Urbee 3D printed car
One of only 29 alloy-bodied 1955 Mercedes-Benz 300 SL Gullwing coupés ever built has been found in a garage in California under a pile of computer equipment.
The classic Merc was found in the garage
of Tom Welmers in Santa Monica after an investigation by the Vancouver Sun newspaper. Welmers was given the car as a gift by his parents for graduating from college. He drove it until the 1970s, when it broke down.
He tried to fix it but then never got around to finishing the job so it was laid up for 40 years, though the body hasn't rusted as it's made of alloy.
Rudi Koniczek, of Victoria, British Columbia-based shop Rudi and Company was called in to verify the find.
The fact the car has had just one owner adds hugely to its value, which is estimated to be more than US$1 million.
Koniczek says it took him, his friend and three labourers two 10-hour days before they could clear space to walk around the car. It was then that Koniczek lay a magnet on the body to confirm the lack of attraction, indicating alloy.
The car is now in Koniczek's shop under contract - ironically by a buyer in Santa Monica - to restore it.
The world's first "printed" car has gone on show in Canada for the first time.
The Urbee uses a special printer that builds up layer upon layer of material to form a solid object.
The technique, known as additive manufacturing, adds to the green credentials of the car, which uses electric motors, backed up by an ethanol-powered engine, which means the Urbee is capable of 1.4L/100km. Its single-cylinder engine generates just 8hp but it's able to reach up to 113kph.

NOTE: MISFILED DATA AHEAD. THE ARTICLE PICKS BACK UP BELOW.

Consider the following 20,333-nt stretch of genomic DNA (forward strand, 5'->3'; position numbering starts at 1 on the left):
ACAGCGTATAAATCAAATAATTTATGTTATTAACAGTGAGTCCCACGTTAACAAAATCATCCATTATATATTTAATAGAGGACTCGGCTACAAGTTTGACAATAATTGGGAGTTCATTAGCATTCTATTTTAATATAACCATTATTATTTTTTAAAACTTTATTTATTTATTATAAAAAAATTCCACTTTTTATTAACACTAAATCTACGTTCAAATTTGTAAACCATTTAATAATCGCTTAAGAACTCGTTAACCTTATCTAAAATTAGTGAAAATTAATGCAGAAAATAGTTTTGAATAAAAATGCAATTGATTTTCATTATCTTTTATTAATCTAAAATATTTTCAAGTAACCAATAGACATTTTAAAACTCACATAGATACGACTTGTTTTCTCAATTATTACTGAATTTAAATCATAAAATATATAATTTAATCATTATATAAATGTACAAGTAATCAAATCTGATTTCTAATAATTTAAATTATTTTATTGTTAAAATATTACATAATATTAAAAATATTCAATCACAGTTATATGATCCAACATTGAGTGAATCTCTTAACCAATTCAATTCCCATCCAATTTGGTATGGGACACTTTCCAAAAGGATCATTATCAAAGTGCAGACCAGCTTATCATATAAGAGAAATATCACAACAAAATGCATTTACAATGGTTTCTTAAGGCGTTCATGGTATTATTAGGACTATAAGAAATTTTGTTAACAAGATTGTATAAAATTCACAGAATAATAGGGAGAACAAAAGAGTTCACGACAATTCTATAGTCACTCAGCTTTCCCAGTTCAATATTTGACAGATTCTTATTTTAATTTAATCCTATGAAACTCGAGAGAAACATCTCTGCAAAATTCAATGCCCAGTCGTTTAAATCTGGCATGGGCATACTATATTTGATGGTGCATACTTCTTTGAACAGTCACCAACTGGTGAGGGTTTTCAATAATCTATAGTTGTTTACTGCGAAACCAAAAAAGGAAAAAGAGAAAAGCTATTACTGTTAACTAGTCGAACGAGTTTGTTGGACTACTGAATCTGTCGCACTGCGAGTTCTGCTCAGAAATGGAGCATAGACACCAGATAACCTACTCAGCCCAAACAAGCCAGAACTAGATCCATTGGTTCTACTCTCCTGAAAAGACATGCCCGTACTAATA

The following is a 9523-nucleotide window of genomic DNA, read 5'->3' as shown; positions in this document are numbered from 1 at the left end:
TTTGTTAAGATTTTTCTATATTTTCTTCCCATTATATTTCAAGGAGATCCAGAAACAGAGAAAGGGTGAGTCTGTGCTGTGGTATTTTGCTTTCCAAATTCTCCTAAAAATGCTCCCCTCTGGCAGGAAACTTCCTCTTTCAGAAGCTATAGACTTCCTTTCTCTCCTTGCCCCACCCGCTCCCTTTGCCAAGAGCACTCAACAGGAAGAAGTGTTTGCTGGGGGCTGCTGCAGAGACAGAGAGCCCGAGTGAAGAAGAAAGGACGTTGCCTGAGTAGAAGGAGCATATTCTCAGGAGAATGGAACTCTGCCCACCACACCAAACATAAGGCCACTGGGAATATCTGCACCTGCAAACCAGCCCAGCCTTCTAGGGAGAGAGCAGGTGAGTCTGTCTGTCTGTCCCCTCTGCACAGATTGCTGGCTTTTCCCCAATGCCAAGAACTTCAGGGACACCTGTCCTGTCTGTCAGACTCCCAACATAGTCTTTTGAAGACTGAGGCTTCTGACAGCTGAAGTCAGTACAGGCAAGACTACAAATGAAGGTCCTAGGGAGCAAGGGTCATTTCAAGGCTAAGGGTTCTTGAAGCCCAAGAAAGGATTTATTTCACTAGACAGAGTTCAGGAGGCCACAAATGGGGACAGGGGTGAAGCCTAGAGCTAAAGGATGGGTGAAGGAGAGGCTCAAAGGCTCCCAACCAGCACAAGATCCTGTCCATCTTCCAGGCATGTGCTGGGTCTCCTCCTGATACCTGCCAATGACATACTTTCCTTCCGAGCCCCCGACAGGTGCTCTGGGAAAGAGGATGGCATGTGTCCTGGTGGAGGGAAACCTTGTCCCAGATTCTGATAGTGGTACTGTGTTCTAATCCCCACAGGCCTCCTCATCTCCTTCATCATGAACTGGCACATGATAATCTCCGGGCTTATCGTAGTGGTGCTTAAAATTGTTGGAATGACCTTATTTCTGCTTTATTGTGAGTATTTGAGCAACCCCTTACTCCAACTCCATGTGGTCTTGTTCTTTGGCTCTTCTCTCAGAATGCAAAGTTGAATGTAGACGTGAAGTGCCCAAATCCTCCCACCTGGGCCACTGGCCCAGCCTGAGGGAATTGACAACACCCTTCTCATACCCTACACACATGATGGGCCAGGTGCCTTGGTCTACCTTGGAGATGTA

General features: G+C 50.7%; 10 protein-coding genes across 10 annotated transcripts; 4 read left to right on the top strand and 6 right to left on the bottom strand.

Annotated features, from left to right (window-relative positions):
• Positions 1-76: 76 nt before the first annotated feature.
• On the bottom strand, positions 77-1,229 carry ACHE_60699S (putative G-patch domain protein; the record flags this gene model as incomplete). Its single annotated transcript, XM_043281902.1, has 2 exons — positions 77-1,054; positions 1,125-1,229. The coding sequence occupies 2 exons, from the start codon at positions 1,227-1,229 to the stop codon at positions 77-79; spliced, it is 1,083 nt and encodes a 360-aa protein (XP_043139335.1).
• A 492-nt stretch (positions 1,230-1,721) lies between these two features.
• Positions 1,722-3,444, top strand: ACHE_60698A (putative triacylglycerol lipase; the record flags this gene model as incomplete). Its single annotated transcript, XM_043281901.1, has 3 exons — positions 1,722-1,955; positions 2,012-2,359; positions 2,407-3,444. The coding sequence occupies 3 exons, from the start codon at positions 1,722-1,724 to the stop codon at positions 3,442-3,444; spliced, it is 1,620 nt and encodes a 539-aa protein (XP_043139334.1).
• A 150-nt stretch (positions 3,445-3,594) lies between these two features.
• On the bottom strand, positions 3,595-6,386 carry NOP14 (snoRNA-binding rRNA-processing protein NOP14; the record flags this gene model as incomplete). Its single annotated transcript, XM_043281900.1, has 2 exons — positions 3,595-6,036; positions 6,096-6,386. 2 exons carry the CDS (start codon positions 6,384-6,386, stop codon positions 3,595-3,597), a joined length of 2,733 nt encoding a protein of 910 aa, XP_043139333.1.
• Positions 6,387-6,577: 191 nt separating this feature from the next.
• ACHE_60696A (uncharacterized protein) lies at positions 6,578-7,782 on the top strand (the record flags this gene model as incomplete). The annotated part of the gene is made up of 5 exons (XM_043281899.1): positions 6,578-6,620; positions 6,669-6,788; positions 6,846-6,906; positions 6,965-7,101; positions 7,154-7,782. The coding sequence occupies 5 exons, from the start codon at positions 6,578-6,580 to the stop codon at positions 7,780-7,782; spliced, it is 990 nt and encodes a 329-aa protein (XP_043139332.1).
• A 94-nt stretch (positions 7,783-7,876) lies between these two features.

The vehicle has been in development for several years but this is the first time the complete body has been seen.
Project leader Jim Kor hopes the car can go into production by 2014.
"It is building the part essentially one 'molecule' of material at a time, ultimately with no waste," he explains. "Our goal would be to use fully recycled materials."
Additive printing is increasingly being mooted as a means of distributing physical objects without them being shipped.
Estimated prices for the Urbee range from Dh36,730 to Dh183,650, depending on whether mass production can be attained.
Thousands of motorcyclists took to motorways across the UK last week in a half-hour protest against EU plans.
Go-slow rides took place simultaneously from 100 starting points across the country over proposed anti-tampering measures to stop riders modifying or working on their bikes.
The bikers rode at 72kph for 10 miles as part of the EU Hands Off Biking demonstrations, organised by the Motorcycle Action Group.
In London, police stopped other traffic as about 600 motorcyclists poured onto the city's M25 ring road. Bikes ranging from trikes to sports bikes attended, with bikers making "victory" signs at onlookers.
Tuning a motorbike will be impossible and even self-servicing will be disrupted under the EU plan.
Diagnostic systems on the bike could detect non-standard parts and cause warning alerts until the bike is returned to its standard state by dealerships.
New bikes are also to get ABS under the plans, which are due to take effect from 2014.
The protests also showed support for bikers in Ireland and France who face having to wear high-visibility vests at all times under plans by their respective governments.
Handing over the keys to your prized possession to your son can be daunting but, for a wedding day, a father would usually oblige.
That's what Prince Charles did when giving son William the keys to his Aston Martin DB6 Volante for the royal wedding with Kate Middleton earlier this year.
Unfortunately, it's been revealed that the occasion got the better of William and he drove down the Mall in London to Clarence House with the handbrake on.